Clearly the need for regulated school meal programs is there. Existing programs are to at least a small degree, meeting the demands of the community and often these programs become an integral component of a community's spirit. However, despite the amazing work of the volunteers, it is estimated that only 10 to 15 percent of children have access to school meals and these meals are not provided through federal government funding but rather a "patchwork of individual volunteer efforts, some provincial funding and corporate donations" [1] 1. On a personal note, when discussing the "snack box" with my daughters in grade five and six, they indicated to me that this was a "swap" meaning that if you didn't have anything to trade, there was no extra food. Clearly this is not the intent of these nutrition programs. The child who only has a sandwich, apple and drink clearly needs the additional food supplements to meet the necessary food group requirements however they are unable to access these resources. Canadian's ideas of food seem to be centred around the idea that the immediate family is responsible for providing food and, ultimately, access to food (or rather income in order to be able to provide food) is a conscious choice that an individual makes over the course of their life. I would argue against these ideas of the 'independent liberal individual", free to choose and live the dreams they have, guaranteed success. Despite what we teach our youth, life is not only about free choice. I have yet to hear any child clearly articulate that when they grow up they want to be homeless, unable to buy food, or clothing and live from shelter to shelter (or on the street) yet we have many Canadians and even 'Kingstonians' who regularly access food banks, meal programs and shelters. We do not hear children's dreams of living off social assistance. Instead, children dream of wealth, fame and fortune-the North American dream or careers as professionals confident they will be earning six figure incomes.

Sandra Harding describes in her text Sciences from Below the appropriation of scientific knowledge as a process of colonization. She identifies how this knowledge was and is still used to broaden the gap between rich and poor. It is this process of knowledge that ultimately, leads to the economic, social, and global environmental problems. The impending economic crash, will serve to re-iterate that we live in a world where income gaps are widening, where the environment is suffering, and where economies are unstable. Despite this, some federal governments feel compelled to invest in their youth on a Federal level.

Harding argues that the supposed 'objectivity' of the sciences has for decades disguised its narrow-minded, 'Eurocentrism' which allowed "science" to provide an intellectual legitimacy to Western cultural projects. Harding focuses on the exclusion of 'peoples at the peripheries of modernity', namely women and the peoples of non-Western cultures. She calls for 'realistic reassessments of both Western and non-Western knowledge systems and the social worlds' they are embedded within calling for 'scientists' to engage with social justice projects and political policymaking. This does not mean a full out rejection of traditional philosophical concerns like, the role of ethics in science or destruction of foundations of scientific knowledge, but rather Harding emphasizes, that all of are in direct link with the authority of the sciences; rather her 'postcolonial' focus simply extends these sciences into the social and political.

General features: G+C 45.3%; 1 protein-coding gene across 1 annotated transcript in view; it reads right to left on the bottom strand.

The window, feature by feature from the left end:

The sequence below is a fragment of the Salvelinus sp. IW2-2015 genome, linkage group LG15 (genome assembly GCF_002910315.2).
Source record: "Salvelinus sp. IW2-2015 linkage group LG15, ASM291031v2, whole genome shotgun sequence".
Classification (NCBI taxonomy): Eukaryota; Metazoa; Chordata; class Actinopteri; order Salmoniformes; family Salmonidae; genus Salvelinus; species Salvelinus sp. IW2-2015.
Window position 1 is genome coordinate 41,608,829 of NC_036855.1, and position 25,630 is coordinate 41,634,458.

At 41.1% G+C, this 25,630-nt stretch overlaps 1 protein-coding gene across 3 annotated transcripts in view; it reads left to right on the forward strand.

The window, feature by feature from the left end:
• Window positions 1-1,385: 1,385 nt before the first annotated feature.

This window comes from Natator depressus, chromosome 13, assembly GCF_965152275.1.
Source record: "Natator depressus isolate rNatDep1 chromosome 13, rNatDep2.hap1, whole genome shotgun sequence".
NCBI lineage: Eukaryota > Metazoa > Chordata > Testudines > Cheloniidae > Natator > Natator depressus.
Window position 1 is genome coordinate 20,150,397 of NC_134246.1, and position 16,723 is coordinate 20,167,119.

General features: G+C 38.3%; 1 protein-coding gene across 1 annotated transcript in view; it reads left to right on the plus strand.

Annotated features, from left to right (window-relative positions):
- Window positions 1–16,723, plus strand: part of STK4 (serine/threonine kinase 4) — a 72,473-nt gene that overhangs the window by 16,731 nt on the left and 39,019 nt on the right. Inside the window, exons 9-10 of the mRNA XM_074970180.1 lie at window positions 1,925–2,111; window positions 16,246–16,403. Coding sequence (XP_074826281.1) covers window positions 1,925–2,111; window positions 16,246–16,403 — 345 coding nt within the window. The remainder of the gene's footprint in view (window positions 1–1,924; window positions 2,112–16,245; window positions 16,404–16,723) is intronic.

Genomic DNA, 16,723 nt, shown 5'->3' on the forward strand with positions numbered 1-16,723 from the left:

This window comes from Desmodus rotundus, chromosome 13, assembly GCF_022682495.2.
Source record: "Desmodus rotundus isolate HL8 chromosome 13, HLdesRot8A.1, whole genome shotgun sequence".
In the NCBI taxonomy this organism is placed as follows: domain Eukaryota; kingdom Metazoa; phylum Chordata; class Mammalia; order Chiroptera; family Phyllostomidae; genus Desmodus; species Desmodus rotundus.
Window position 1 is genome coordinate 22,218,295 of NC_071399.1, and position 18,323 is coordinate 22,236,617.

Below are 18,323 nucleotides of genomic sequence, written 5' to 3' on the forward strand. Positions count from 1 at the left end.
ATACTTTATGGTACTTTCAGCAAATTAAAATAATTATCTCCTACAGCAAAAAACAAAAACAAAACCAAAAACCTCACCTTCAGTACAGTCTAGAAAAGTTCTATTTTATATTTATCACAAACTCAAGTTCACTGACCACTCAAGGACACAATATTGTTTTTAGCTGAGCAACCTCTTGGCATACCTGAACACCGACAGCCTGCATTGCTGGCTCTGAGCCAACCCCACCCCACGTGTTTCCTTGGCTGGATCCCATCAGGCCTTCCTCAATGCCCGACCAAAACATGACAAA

Standpoint theory supports what Harding calls strong objectivity, or the notion that the perspectives of marginalized and/or oppressed individuals can help to create more objective accounts of the world or rather "it takes the standpoint theory of the oppressed and disempowered to reveal the objective natures and conditions of the dominant group" [20]. To simplify further, the predominant culture in which all groups exist is not experienced in the same way by all persons or groups. Those who belong to dominant groups, those groups with more social power are validated more than those in marginalized groups. These individuals in marginalized groups learn to be bicultural, or to "pass" in the dominant culture to survive, living a perspective that is not their own.

Harding's essential complaint is that science presents itself as "appropriat[ing] ... merely technical matters that are actually social and political ones", and as such wields a considerable yet invisible 'anti-democratic' influence over policy-making. This is particularly problematic given that authority of scientific knowledge and its power to affect "which groups will flourish and which will lead nasty and short lives"[20}. These 'flourishing' groups are generally "white, Northern, bourgeois men" yet the marginalized groups continue to suffer not only racial and ethnic discrimination, but also economic deprivation.